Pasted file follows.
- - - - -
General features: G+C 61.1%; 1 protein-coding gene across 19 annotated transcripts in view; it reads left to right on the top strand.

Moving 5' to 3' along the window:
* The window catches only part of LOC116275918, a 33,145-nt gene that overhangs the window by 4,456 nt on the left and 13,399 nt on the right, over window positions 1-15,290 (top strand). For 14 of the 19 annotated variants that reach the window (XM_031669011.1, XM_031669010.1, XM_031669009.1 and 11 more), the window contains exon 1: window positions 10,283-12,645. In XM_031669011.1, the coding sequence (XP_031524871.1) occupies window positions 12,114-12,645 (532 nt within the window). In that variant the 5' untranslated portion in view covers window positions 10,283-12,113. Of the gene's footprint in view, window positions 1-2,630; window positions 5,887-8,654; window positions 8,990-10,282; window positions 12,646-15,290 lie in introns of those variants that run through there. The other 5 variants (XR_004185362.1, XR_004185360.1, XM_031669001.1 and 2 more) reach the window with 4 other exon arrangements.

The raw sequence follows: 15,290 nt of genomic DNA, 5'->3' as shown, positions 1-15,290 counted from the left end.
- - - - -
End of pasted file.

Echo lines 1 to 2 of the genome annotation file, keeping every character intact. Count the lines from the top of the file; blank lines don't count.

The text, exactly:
General features: G+C 61.1%; 1 protein-coding gene across 19 annotated transcripts in view; it reads left to right on the top strand.

Moving 5' to 3' along the window: